Haneke, in his infinite perversity, sets up the love triangle between Erika, her mother, and the rakish student, Walter Klemmer (Benoit Magimel). While Walter's eagerness provokes Erika, Freudian principles of transference help explain why Erika cannot feel or respond to the latter's conventional expressions of love. He even changes a public performance of a Schönberg piece to one of Schubert's just to impress her (and that is quite a difference – jumping from the Modern discordance to Romanticism). Walter pursues her ardently, initiating a game of seduction meanwhile failing to (or refusing to) recognize her bizarre symptoms of illness. For an instant he is a paragon of mythic muscularity, the white knight to liberate the repressed heroine but, alas, the film is decidedly anti-love.
For Erika has an uncompromising idea of love, in which art is to be confused with real life. Music is the predominant metaphor for love in the film, and the recurring scenes in which Erika gives rigorously precise note-by-note analysis of a piece of music serve as reminders of the fact. Walter, while attractive to her, is not the perfect lover because he does not play music they way she expects, which is to say with complete dedication to the art. Walter uses music to seduce Erika, who does not want to be seduced and possessed in the same way she is possessed by her mother. Her rigid rules for sexuality in turn convey the Romantic paradox of applying Apollonian order to Dionysian emotions. “Feelings won't defeat my intelligence,” Erika states to Walter after an unconsummated sexual encounter. Later she gives Walter explicit “instructions” by letter expressing her desires to be beaten and gagged. Alternatively infuriated and disgusted, Walter is curious enough to keep playing. Subtextually, Erika controls Walter's pleasure in the same way the director controls the emotions of the viewer. Haneke is a formalist and he shoots meticulously, so his presence is felt less in the stationary camerawork and more in the actions of the characters. Haneke identifies with Erika and projects those active, masculine characteristics onto her, but Haneke does not turn her into feminist statement. Erika is not so much aware of her behavior as she is reacting defensively to protect her selfhood.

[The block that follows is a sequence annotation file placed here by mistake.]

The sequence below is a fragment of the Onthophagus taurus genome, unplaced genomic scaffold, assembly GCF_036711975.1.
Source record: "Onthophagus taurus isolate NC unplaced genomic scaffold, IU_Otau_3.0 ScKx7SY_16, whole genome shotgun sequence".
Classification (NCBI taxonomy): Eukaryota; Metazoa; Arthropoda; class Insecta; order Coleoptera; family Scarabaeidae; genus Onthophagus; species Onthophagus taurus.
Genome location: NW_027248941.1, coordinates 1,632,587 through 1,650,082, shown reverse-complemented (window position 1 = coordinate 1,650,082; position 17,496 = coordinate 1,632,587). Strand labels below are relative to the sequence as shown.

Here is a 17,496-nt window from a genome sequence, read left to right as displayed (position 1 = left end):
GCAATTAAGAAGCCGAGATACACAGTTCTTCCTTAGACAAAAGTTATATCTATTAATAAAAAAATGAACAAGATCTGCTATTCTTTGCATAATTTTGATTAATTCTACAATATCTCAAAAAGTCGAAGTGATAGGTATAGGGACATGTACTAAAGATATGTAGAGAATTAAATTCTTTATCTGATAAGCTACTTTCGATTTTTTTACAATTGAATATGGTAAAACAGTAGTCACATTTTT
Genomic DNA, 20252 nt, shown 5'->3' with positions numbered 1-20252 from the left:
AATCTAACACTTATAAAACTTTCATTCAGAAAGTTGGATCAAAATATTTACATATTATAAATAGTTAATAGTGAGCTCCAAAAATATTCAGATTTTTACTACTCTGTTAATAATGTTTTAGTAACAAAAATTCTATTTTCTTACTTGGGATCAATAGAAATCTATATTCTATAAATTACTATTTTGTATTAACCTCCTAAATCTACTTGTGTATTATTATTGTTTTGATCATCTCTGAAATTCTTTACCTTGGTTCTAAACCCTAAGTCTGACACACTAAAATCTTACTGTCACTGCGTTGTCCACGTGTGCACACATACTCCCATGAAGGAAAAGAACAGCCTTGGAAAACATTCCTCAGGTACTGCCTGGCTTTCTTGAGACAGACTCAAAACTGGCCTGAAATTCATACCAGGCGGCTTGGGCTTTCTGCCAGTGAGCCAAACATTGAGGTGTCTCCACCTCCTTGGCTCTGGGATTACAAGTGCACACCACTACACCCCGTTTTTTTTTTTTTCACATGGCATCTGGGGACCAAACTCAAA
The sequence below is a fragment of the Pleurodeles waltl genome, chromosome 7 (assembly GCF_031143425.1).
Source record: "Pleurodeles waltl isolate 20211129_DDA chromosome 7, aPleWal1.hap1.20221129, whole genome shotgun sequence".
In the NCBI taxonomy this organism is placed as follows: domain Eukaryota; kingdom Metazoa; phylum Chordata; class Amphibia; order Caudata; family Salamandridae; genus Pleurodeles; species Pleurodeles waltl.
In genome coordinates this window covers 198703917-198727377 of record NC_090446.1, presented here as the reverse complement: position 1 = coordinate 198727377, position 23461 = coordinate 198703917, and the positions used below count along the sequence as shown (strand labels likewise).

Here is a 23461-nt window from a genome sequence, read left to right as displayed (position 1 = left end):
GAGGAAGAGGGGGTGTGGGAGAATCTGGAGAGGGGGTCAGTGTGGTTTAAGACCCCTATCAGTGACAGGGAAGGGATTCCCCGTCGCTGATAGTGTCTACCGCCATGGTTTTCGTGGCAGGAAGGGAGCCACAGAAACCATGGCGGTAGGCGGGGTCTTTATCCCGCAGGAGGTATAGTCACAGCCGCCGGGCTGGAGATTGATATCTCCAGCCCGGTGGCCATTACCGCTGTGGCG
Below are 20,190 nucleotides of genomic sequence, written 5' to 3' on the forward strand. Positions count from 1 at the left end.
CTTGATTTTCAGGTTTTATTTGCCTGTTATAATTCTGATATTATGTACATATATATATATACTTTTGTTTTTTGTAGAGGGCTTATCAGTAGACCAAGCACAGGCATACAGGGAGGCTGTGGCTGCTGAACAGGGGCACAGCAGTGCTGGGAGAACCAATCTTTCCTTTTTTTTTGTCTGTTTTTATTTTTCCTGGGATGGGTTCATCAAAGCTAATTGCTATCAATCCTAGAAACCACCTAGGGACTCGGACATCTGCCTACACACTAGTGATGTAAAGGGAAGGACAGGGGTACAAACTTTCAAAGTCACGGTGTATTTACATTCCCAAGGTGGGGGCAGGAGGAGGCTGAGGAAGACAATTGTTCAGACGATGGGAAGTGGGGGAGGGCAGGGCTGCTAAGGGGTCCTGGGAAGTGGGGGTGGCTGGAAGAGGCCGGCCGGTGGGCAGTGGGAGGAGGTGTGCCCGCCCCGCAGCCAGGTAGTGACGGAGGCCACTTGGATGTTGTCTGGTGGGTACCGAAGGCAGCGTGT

When Erika's wishes are granted in the traumatic climax, the scene is devoid of sexual gratification. Walter's transformation from the precocious admirer to the abusive savage is shocking. “Not as you imagined?” Walter mercilessly posits, and with this statement Haneke seemingly implicates the viewer seeking vicarious thrills from a movie about sadomasochism.
In the end, life goes on and the contemptuous young man abandons the broken older woman as the viewer similarly walks away from the film. With Huppert's indelible parting look of agony and her final tragic gesture, Haneke draws back the curtain over his theatre of cruelty.
 Refer to the Apollonian-Dionysian axis. " Fredrich Nietsche, Raymond Guess, Nietsche: The Birth of Tragedy and Other Writings. Cambridge: University Press, 1999.
 Freud describes transference as "...re-experiencing emotional relations which had their origin in…earliest object-attachments during the repressed period of…childhood." Sigmund Freud, The Freud Reader. New York: W.W. Norton & Company, 1989.
 For curious minds, the two pieces in question are Schönberg's Opus 33b and Schubert's Scherzo from the Sonata in A Major.
Image courtesy of the author.